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Radical Leftists continue to attack free speech at IUShould Indiana University replace the IU letters on its flag with a hammer and sickle? Given the way some students react to speech they disagree with, that symbol would be an appropriate representation for the opinions expressed by some of the more hypersensitive elements of IU’s student population.
When I opened up the February 5th Indiana Daily Student, I expected that day’s political cartoon would generate controversy among students supportive of affirmative action. The cartoon featured a nerdy-looking white kid holding a sign with the words “Perfect SAT score: 12 points” and a large black man with the words “Being a minority: 20 points”. The hysterical response of some students to the cartoon has brought up not only the issue of affirmative action, but an issue fundamental to the operation of any newspaper: free speech.
The response to the cartoon’s content was predictable. In one letter to the editor, Michelle McClure wrote, “I believe in free speech”, but called for “responsibility” the presentation of controversial issues. McClure words betray the very spirit of free speech. What is the point of having freedom of speech if people must practice self-censorship due to someone else’s warped sense of “responsibility”? When the Founders wrote the First Amendment, they understood that the very foundation of our right to free speech rests on the ability to say or write controversial and unpopular things.
Others whined that the cartoon oversimplified the issue of affirmative action and did not offer an opposing view. Both complaints are laughable. A political cartoon isn’t supposed to present a detailed, in-depth discussion of a political, social or moral issue. It is to convey a point simply and directly. To expect an editorial cartoon to delve into an issue in a way that a column or even a letter to the editor can is unrealistic and ignores the nature of the medium. Furthermore, those complaining about lack of balance fail to see the irony in their statements. The fact that the IDS publishes letters to the editor and guest columns expressing disagreement with the content of the cartoon shows that the paper is presenting “both sides” of the issue. Instead of using their space to bemoan the fact that “both sides” were not presented, shouldn’t IDS letter-writers focus on presenting the side they feel was missed?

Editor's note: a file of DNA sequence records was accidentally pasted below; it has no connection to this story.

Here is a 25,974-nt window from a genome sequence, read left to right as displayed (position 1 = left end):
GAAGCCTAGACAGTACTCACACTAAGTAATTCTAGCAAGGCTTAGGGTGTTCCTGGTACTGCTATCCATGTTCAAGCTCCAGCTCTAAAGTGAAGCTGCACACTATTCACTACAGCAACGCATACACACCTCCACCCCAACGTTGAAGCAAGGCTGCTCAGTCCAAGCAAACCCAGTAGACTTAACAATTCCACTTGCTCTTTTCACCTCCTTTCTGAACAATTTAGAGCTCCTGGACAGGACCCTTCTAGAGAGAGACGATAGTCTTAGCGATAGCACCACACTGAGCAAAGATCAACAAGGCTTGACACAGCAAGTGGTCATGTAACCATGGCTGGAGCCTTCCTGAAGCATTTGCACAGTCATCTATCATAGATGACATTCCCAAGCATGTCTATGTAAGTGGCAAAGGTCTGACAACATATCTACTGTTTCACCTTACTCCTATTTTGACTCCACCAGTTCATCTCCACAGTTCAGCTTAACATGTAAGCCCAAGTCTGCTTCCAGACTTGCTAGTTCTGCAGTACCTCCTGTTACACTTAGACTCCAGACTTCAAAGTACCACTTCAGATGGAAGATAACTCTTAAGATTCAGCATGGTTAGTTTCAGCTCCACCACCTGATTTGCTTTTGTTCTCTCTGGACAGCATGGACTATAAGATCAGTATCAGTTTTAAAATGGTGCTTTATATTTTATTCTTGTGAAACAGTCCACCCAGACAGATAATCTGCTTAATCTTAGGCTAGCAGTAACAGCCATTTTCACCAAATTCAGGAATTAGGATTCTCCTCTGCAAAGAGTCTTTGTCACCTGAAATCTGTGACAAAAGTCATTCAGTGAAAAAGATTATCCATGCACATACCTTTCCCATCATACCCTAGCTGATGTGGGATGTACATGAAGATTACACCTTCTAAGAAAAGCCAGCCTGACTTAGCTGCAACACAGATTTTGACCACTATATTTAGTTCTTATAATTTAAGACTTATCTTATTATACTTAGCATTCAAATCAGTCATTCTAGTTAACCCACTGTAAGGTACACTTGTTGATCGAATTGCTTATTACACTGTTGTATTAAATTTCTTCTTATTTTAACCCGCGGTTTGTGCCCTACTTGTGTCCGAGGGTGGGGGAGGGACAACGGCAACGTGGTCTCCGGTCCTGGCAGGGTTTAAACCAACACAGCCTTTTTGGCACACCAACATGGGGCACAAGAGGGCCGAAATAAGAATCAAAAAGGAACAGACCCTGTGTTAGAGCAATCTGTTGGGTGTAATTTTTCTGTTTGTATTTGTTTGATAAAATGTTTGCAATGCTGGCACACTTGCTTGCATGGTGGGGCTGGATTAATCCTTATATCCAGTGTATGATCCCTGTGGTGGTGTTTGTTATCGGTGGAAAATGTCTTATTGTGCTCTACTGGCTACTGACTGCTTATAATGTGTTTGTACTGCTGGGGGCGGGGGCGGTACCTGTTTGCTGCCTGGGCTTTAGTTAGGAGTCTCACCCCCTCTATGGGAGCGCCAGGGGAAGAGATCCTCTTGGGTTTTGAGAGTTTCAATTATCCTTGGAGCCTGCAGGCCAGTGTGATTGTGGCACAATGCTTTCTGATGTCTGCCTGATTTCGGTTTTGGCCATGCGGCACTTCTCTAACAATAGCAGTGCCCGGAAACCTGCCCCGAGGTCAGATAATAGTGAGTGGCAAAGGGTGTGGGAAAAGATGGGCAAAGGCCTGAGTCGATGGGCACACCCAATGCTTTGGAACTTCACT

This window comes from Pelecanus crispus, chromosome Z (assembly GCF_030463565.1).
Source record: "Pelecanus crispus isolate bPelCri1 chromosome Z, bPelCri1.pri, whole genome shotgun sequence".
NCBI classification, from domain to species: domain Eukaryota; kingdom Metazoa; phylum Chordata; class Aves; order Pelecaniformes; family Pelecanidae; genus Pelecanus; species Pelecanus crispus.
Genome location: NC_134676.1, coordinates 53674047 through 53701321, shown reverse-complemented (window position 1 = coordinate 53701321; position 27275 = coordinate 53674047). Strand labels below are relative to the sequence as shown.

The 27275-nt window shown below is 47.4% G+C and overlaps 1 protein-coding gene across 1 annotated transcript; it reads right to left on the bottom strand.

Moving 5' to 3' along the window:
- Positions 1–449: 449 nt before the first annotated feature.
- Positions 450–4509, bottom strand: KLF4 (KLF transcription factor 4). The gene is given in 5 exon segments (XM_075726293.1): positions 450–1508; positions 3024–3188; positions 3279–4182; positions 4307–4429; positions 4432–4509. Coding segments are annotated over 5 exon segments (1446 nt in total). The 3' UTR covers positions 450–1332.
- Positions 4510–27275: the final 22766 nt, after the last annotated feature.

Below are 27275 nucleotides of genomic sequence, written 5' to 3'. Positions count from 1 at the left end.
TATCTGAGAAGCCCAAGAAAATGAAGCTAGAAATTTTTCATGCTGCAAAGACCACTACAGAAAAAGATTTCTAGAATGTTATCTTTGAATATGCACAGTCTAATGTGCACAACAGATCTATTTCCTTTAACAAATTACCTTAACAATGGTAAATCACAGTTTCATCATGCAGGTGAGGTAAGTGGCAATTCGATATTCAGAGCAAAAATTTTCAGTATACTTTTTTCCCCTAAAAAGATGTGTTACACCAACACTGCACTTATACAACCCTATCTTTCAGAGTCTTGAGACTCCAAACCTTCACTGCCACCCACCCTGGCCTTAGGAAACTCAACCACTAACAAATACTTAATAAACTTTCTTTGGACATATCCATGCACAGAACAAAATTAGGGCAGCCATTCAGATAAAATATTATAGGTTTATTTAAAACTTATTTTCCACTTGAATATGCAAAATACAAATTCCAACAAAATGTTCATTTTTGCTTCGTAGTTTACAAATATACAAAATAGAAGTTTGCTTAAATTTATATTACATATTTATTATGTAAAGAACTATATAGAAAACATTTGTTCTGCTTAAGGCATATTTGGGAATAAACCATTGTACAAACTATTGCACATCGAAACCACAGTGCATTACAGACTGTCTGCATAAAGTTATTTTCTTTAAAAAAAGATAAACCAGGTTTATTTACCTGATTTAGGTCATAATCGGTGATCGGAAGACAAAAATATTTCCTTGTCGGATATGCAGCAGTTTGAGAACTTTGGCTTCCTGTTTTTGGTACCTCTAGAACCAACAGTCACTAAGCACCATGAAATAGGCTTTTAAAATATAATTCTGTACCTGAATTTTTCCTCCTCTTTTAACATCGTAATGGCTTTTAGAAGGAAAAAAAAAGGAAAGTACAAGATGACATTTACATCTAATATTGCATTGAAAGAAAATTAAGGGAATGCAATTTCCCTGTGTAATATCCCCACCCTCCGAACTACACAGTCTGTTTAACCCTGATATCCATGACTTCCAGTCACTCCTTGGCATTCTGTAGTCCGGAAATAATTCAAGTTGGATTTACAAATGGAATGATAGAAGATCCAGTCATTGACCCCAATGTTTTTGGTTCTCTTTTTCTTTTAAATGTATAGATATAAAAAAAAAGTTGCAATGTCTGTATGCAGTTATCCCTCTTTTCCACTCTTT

But the most alarming reaction is that of B. Afena Cobham, who wrote a guest column calling for J.P. Benitez to resign from his position as Assistant Opinion Editor, because Benitez selected the cartoon for publication. Such a suggestion is dangerous and must be soundly and publicly rejected by the IDS. If Benitez were to resign over the cartoon he picked for the February 5th IDS, it would set a dangerous precedent for stifling the free exchange of ideas. Should the opinion editors fear for their jobs if they publish a column or editorial that certain segments of the readership finds “offensive”? The cartoon wasn’t even drawn by Benitez. It was first published by the Daily Aztec at San Diego State University, and was then picked up by the IDS.
Sadly, this isn’t a new or uncommon reaction. In April of 2001, the Black Student Union demanded that IDS staff be given “sensitivity training” for the decision to run an ad by David Horowitz opposing reparations for the descendants of slaves. They also demanded that similar advertisements be shown to diversity offices within IU before publication. Last year, the BSU led a crusade to remove a mural from Woodburn Hall because it includes a depiction of the Ku Klux Klan burning a cross. At other universities, campus thugs steal newspapers with “offensive” content.
A newspaper, especially a university newspaper, is supposed to be a place for the free exchange of ideas that may be controversial or even “offensive”. An Opinion Editor should be free to publish opinions from all points of the political spectrum without fearing a backlash form censorship-minded extremists. Whatever one’s views on affirmative action in college admissions are, it is essential that the debate on the issue not be constrained to protect someone’s feelings, especially in a college newspaper whose readership is most directly affected by the issue. It is ironic that the very people advocating censorship of views they dislike paint themselves as advocates of “diversity”. There is a word for that: hypocrisy.